A technician installs a heat shield tile on a space shuttle at NASA's Kennedy Space Center in Florida. Such tiles are now being made available to schools and universities for a shipping and handling fee.
NASA is offering 7,000 space shuttle tiles for the sweet price of $23.40. There are a couple of catches, though: You have to be a school or a university to buy one. Also, it's first come, first served, starting today -- so this deal may not last long.
Here's the news release from NASA:
"WASHINGTON -- As the Space Shuttle Program nears retirement, NASA is looking for ways to preserve the program's history and inspire the next generation of space explorers, scientists and engineers. Beginning Wednesday, NASA is offering 7,000 shuttle heat shield tiles to schools and universities that want to share technology and a piece of space history with their students.
"The lightweight tiles protect the shuttles from extreme temperatures when the orbiters re-enter the Earth's atmosphere. Schools can request a tile at: http://gsaxcess.gov/NASAWel.htm
"Click on the tile icon to log on to the request page. A login ID and password may be obtained by registering on the link provided. A Department of Education statistics tracking number (NCES for schools or IPEDS for universities) is needed to register. Hyperlinks are available to these sites to find a specific institution's tracking number. The requests will be filled on a first-come, first-served basis. Only one tile will be given per institution.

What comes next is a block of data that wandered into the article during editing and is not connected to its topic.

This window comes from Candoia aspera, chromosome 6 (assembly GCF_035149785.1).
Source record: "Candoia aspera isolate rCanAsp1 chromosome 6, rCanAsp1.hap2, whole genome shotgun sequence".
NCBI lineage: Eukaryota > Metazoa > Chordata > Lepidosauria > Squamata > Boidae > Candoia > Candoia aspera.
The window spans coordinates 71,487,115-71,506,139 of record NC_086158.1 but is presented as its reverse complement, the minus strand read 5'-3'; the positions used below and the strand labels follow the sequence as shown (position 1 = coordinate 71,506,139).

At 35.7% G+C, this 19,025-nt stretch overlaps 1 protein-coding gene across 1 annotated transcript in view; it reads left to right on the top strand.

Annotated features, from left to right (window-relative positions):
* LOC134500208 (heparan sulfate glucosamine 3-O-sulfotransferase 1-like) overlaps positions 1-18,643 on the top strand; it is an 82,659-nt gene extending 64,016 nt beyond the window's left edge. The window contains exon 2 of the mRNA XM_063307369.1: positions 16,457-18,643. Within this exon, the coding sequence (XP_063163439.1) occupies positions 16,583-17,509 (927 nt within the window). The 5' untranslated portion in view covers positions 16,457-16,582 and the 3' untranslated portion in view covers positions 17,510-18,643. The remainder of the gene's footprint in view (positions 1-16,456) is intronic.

"Because the tiles are government property, a transfer protocol is observed. Recipients will be responsible for a shipping and handling fee of $23.40, which is payable to the shipping company through a secure website. For more information about artifacts also available to museums and libraries, visit: http://gsaxcess.gov/htm/nasa/userguide/NASA_SSPA_Pamphlet.pdf
"For information about the space shuttle, visit: http://www.nasa.gov/shuttle"
Sounds like the perfect holiday gift for your school's classroom...
Update for 8:50 p.m. ET: NASA spokeswoman Ann Marie Trotta told me that there should be plenty of tiles to go around. About 100 tiles were snapped up on the first day of availability, she said. "Seven thousand is going to take a while," she said. But she does expect that all the tiles will be given away eventually.
During our chat, it came out that these tiles have been stockpiled as replacements -- but have gone unused. With the retirement of the shuttle fleet, NASA judged that its tile stockpile is larger than necessary, and that it could afford to part with these 7,000 ceramic-fiber tiles. If Trotta can dig up any more details, I'll pass them along.
The shuttles themselves will be given away as well, but the shipping and handling charge is a bit higher: $28.8 million. Several museums have put in their bids for a used shuttle. However, at last report, even the Smithsonian's National Air and Space Museum is having a hard time coming up with the money.